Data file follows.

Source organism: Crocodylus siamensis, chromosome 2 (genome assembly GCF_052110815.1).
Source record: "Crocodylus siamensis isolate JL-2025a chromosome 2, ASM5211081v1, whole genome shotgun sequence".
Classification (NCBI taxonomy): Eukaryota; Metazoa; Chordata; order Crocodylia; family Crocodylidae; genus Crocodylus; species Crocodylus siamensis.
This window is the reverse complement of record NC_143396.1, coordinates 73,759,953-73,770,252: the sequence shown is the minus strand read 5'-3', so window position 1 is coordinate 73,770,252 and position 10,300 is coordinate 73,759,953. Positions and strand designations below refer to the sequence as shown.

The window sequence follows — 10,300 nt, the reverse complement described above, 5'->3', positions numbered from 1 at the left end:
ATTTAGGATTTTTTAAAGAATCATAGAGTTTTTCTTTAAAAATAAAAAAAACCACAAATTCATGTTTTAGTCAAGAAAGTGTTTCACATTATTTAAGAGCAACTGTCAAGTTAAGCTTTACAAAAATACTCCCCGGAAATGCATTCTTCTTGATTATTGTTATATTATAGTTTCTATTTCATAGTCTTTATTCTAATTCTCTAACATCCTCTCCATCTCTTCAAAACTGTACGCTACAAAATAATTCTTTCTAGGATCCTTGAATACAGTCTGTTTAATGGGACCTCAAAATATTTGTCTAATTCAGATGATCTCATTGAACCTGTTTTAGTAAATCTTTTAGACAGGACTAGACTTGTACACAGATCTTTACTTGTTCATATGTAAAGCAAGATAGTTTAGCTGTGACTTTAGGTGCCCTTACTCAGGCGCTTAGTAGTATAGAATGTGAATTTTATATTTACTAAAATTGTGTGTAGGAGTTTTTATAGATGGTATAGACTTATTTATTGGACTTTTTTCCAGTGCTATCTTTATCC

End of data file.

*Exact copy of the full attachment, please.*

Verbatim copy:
Source organism: Crocodylus siamensis, chromosome 2 (genome assembly GCF_052110815.1).
Source record: "Crocodylus siamensis isolate JL-2025a chromosome 2, ASM5211081v1, whole genome shotgun sequence".
Classification (NCBI taxonomy): Eukaryota; Metazoa; Chordata; order Crocodylia; family Crocodylidae; genus Crocodylus; species Crocodylus siamensis.
This window is the reverse complement of record NC_143396.1, coordinates 73,759,953-73,770,252: the sequence shown is the minus strand read 5'-3', so window position 1 is coordinate 73,770,252 and position 10,300 is coordinate 73,759,953. Positions and strand designations below refer to the sequence as shown.

The window sequence follows — 10,300 nt, the reverse complement described above, 5'->3', positions numbered from 1 at the left end:
ATTTAGGATTTTTTAAAGAATCATAGAGTTTTTCTTTAAAAATAAAAAAAACCACAAATTCATGTTTTAGTCAAGAAAGTGTTTCACATTATTTAAGAGCAACTGTCAAGTTAAGCTTTACAAAAATACTCCCCGGAAATGCATTCTTCTTGATTATTGTTATATTATAGTTTCTATTTCATAGTCTTTATTCTAATTCTCTAACATCCTCTCCATCTCTTCAAAACTGTACGCTACAAAATAATTCTTTCTAGGATCCTTGAATACAGTCTGTTTAATGGGACCTCAAAATATTTGTCTAATTCAGATGATCTCATTGAACCTGTTTTAGTAAATCTTTTAGACAGGACTAGACTTGTACACAGATCTTTACTTGTTCATATGTAAAGCAAGATAGTTTAGCTGTGACTTTAGGTGCCCTTACTCAGGCGCTTAGTAGTATAGAATGTGAATTTTATATTTACTAAAATTGTGTGTAGGAGTTTTTATAGATGGTATAGACTTATTTATTGGACTTTTTTCCAGTGCTATCTTTATCC